Two years ago, an old weatherboard house just behind ours got pulled down and in its place came up a big brand new modern sprawling house. It’s a familiar sight in Melbourne suburbs these days. The new occupants were a young couple with two toddlers moved in. I always wondered who these new occupants were but within time we got to know one another. They were a young family of Asian background. Jerry and John, young professionals, brought the property and built the house sealing it with the hope and aspirations common to young parents – of dreams unlimited and a life that would be fulfilling.

Both Jerry and John were very attentive to their garden and they took pains to manicure it despite having two demanding children and jobs. I often met Jerry outside and our conversations, among other things, always veered towards mint and other herbs that we tried growing in our respective veggie patches. You see, Asians love their greens. Over our small talks, I also came to know she worked in the city. We did plan we will one day organise a get together of all the new neighbours. But before that eventuated, Jerry called us home for tea one afternoon and it was a pleasure to know them even more. Their house, despite having two handful children, was spectacularly tidy. I marvelled at Jerry’s multi-tasking and also promised to have them over.

After that, I met Jerry in the city one day with her older colleague who I mistook for her mother. She had mentioned her mother would soon be visiting from Malaysia and silly me put two and two together. Given my gaffes, my husband often reminds me, ‘engage brains before opening the mouth.’ (Seems I haven’t learnt my lesson yet).  I remember being very embarrassed about it. That evening I exchanged a couple of texts with Jerry where I apologised profusely. Jerry was quick to pacify me. "It happens," she texted back.

Soon the busy routine of our lives took over. I had a major tragedy in my life (having lost my young and only nephew) and travelled a few times to India in a span of two years. While I did text Jerry once or twice telling her about my ordeal, I also became good at postponing our return tea invitation. At the back of my mind, that was a nagging thought, especially every time I crossed her house.
The months and then three years just went by. One afternoon, there was a knock on the door. It was the most unexpected visitor. Jerry’s husband John stood outside with a smile. I ushered him in and as soon as he sat down on the sofa, I asked ‘Where and how is Jerry’?  I was least prepared for his answer.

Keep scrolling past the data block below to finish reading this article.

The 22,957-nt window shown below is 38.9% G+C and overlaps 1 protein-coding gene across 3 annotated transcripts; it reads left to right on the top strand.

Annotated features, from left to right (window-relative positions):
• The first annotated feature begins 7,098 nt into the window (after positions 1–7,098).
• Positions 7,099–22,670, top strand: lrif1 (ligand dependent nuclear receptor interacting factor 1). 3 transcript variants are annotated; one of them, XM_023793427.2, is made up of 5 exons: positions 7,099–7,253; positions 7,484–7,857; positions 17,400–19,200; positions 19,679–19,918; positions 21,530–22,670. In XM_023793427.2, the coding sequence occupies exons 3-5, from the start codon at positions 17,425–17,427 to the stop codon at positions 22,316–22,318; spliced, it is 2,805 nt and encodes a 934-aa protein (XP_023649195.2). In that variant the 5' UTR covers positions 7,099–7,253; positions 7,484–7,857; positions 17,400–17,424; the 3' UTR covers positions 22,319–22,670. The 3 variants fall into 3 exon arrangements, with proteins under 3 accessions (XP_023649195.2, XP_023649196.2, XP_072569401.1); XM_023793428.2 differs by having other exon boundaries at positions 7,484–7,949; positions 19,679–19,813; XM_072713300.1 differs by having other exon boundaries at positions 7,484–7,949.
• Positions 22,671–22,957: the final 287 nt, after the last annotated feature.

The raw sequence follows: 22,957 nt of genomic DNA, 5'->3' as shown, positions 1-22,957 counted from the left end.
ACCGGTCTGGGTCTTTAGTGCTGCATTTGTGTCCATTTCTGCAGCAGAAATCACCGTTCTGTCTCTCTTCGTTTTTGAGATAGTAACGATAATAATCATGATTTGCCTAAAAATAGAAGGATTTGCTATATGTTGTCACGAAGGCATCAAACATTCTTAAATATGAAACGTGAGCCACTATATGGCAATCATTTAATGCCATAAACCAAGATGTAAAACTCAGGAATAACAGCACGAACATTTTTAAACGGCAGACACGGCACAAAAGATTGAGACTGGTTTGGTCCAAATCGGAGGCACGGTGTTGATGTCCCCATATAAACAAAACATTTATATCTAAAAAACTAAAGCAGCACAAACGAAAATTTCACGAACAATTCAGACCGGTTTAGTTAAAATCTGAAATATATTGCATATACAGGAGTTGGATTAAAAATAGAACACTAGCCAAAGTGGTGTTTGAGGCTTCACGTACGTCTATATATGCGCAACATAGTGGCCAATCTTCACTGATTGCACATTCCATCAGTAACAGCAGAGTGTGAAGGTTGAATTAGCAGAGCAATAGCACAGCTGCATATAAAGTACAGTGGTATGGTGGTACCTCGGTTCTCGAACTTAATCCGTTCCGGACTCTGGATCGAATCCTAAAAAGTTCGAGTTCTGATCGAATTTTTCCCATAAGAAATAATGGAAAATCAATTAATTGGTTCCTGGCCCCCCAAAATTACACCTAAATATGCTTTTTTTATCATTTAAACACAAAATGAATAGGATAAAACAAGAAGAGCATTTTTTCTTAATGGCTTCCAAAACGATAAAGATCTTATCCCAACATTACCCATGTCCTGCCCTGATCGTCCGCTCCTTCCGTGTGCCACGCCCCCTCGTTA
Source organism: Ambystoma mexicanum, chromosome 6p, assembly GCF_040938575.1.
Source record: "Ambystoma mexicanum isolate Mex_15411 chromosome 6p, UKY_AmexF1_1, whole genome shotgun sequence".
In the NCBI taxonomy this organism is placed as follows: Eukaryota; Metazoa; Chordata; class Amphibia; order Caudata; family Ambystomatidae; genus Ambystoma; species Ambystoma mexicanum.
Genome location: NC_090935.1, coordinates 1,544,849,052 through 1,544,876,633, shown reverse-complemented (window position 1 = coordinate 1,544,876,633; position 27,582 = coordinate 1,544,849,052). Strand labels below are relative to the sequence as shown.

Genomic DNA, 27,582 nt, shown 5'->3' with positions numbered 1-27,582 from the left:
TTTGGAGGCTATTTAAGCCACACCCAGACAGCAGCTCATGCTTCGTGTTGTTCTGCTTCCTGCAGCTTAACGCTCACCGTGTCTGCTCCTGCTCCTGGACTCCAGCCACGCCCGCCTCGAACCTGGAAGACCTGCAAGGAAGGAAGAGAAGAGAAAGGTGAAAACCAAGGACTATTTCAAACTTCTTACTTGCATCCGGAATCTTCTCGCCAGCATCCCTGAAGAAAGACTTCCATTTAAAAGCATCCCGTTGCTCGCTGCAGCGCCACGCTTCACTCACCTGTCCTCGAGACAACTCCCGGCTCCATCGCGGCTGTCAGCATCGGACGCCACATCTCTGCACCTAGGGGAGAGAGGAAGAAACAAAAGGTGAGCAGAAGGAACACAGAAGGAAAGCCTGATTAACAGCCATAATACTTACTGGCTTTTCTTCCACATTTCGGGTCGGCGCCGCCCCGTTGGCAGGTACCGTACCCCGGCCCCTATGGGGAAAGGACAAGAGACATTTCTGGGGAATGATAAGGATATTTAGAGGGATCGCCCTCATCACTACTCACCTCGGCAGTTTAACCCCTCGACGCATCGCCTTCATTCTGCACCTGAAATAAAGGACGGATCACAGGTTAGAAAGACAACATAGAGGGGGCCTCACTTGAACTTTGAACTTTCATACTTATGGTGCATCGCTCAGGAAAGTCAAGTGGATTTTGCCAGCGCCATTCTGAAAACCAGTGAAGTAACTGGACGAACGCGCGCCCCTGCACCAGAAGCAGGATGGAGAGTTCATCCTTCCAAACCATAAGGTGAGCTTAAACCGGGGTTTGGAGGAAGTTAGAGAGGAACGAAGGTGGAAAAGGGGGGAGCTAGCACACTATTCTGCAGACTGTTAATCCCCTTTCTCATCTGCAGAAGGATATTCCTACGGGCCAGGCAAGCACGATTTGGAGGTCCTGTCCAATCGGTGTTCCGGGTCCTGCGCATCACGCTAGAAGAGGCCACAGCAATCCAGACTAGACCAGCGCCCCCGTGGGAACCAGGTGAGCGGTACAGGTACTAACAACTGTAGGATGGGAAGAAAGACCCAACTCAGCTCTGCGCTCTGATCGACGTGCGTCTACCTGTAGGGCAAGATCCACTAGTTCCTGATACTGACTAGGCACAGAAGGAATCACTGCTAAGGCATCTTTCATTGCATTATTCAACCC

John looked surprised. ‘You didn’t know?’ he asked us. I didn't know what to think but ideas of divorce or separation ran amok in the head. “She passed away in September,” he said. We were already in July, almost 11 months since her death and I had no inkling. The saddest part about neighbourhoods in Melbourne is no one knows what is happening next door unlike India where continuous streams of visitors, or activities would indicate something. We lead such private lives.
It was the saddest piece of news that shook our quiet Saturday evening. The news wore heavy on us that weekend. Jerry had left this earth. A victim of bowel cancer, she was diagnosed very late in the stage and within three months of diagnosis the cancer ate into every part of her body including her lungs. She carried an oxygen tube during her last days.

I ask myself, how did I become so callous and busy in my own world that I did not even see Jerry once before she passed away. Eleven months is a long time but sometimes even in the monotonous pace of life, the time just slips by fast. Not having given Jerry even a moment of comfort in her trying times will always keep that portion of guilt alive in me.

It goes to show too that in the selfishness of our space we miss out on sharing some kindness and some company that could have meant a great deal to someone who did not have the luxury of time. What does it cost us to give some time to others? Nothing. Our nothing is something for the one who does not have the privilege of time. But the irony of life is that when we have time we become selfish.

John is slowly trying to pick up the threads of his life and give it a semblance of balance. He has to do it for his children. He has to do it for himself. I look at time and blame it for everything. Time is no one’s friend, it does not remind us what to do. It only slips by for us to look back and realise every minute and hour is precious in the face of this enormity called life. Sadly, it is only in hindsight that we reflect on loss of time. But most importantly, we have to make the time. I take back my blame on time, I blame myself. An evening tea with Jerry will never happen. That time is gone.

No comments:

Video Interviews